Houston police pressured Rice University professor Robert Stein to alter his data and methods while performing a study on car accidents that occurred at Houston intersections containing red light cameras. By installing these red light cameras, officials hoped to prevent car accidents caused by running red lights.
In an email he wrote to Houston Police, Stein warned that his study began to determine that red light cameras were not lowering car accident statistics, unlike what was previously thought going into the study. Stein had found that by using more complex methods, this was becoming more and more clear.
Our firm’s experienced car accident lawyers are usually in favor of all things dedicated to automobile accident prevention and keep people from needing medical treatment because they got minor or catastrophic injuries out on the road. One thing we are not for is fudging the truth, but that apparently was not the case in a Houston-based study on red light cameras.
Police responded by telling Stein that he was wrong to use complex methods (the simpler methods produced more favorable results that pointed to a reduction in auto accidents at these intersections) and demanded that he reexamine each car accident again. The city then attempted to bury Stein’s initial findings before two attorneys fought to get them released.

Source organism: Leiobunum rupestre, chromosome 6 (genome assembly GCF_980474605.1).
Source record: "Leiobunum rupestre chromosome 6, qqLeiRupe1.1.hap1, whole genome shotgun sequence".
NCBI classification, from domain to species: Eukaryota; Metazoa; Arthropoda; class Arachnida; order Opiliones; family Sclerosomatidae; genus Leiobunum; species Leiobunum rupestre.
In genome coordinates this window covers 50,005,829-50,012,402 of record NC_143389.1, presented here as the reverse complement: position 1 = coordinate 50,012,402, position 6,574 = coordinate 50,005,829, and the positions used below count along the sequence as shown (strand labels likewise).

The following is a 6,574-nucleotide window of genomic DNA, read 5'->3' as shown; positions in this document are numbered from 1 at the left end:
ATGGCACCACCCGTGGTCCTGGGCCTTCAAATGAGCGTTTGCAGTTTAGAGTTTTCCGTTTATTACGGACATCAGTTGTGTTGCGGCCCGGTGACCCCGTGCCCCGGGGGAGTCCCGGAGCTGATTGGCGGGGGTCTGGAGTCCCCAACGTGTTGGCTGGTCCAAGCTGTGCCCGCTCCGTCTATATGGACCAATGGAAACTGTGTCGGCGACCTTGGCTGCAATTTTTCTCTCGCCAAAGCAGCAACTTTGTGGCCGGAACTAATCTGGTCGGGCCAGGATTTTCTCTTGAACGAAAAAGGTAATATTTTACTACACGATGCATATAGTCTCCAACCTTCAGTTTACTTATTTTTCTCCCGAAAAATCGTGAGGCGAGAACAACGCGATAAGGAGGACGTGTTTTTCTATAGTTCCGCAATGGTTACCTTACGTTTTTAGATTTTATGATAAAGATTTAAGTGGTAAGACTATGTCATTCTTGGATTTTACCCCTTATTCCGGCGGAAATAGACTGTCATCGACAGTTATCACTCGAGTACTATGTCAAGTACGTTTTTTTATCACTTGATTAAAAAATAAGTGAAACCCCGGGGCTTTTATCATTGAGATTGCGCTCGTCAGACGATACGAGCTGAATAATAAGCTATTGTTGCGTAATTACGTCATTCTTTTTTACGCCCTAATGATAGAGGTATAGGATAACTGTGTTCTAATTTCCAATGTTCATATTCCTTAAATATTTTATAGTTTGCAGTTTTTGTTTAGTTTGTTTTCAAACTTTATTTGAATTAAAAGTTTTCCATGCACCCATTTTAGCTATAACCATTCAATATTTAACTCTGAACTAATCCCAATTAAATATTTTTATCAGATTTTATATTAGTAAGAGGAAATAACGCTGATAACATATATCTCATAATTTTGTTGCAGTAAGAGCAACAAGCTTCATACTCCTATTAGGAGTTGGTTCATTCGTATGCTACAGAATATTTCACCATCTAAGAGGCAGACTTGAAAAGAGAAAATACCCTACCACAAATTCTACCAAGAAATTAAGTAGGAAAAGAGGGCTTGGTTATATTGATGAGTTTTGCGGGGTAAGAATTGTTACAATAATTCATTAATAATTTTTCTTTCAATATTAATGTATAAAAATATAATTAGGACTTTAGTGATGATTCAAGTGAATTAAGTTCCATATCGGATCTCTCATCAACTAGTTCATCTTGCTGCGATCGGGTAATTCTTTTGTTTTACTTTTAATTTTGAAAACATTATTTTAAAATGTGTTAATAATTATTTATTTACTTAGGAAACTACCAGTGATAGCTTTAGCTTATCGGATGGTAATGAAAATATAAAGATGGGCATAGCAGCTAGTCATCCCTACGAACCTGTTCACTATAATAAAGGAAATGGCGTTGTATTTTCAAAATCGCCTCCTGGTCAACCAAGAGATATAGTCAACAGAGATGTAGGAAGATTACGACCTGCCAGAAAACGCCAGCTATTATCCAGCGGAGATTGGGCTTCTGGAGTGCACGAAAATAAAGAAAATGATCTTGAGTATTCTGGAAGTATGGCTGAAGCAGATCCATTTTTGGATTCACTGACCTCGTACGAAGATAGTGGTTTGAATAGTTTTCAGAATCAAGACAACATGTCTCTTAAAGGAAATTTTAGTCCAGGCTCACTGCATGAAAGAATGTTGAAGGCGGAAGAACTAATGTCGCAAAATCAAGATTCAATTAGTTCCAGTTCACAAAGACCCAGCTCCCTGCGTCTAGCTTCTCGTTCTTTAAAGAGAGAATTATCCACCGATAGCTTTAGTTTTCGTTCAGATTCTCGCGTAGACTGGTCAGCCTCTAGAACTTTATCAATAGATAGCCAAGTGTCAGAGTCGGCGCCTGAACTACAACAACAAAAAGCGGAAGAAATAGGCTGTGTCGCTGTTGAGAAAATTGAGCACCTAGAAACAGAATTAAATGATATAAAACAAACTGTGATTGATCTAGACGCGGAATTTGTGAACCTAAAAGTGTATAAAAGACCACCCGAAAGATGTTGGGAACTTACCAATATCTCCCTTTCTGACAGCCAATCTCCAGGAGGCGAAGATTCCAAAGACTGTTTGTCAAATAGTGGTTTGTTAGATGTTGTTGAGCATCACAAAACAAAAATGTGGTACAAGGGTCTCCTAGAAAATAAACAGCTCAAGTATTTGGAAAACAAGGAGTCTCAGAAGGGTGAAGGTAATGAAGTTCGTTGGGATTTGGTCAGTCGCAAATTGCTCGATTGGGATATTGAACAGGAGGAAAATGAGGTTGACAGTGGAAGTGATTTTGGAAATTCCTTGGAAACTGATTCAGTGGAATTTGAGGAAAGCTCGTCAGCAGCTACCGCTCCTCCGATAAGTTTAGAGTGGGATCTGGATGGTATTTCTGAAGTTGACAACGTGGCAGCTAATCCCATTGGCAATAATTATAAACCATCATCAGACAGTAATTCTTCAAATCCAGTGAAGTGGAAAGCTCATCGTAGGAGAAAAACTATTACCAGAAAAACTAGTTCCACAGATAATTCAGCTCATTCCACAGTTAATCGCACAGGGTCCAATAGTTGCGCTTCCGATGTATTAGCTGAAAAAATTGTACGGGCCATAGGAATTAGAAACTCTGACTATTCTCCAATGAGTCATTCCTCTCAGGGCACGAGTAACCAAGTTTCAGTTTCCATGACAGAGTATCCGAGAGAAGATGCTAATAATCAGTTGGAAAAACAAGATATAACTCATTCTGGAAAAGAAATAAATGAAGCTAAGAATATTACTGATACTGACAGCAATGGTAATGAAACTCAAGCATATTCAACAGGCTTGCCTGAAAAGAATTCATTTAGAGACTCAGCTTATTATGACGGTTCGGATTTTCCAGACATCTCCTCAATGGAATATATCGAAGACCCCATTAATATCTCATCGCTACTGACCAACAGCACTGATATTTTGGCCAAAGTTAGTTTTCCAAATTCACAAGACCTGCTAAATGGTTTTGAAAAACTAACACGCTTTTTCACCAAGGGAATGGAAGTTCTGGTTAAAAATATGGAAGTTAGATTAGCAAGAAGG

“While Stein, at first, seemed to have leaned toward the police, he rejected most of their attempts to change his report,” said Randall L. Kallinen, one of the lawyers. “He did however mislead the public through the report and to the press when he said accidents were increasing citywide when he knew for a fact they were decreasing citywide.”
Houston police documents show that there was a 17% decrease in car accidents from 2004 to 2008. There are also reports that show that red light cameras may actually increase car accident statistics, and there have also been instances of lawmakers looking to sacrifice driver safety for photo ticket profit.
Our auto accident attorneys are on the fence about red light cameras. If they are proven to lower car accident statistics, then they are all for them. Yet as of now, there is a lot of conflicting information surfacing in their regard. If these cameras were installed with monetary gains as the main goal — and not reducing auto accidents — then that is inexcusable.
Even in this poor economy, when should money ever be a priority over roadway safety?
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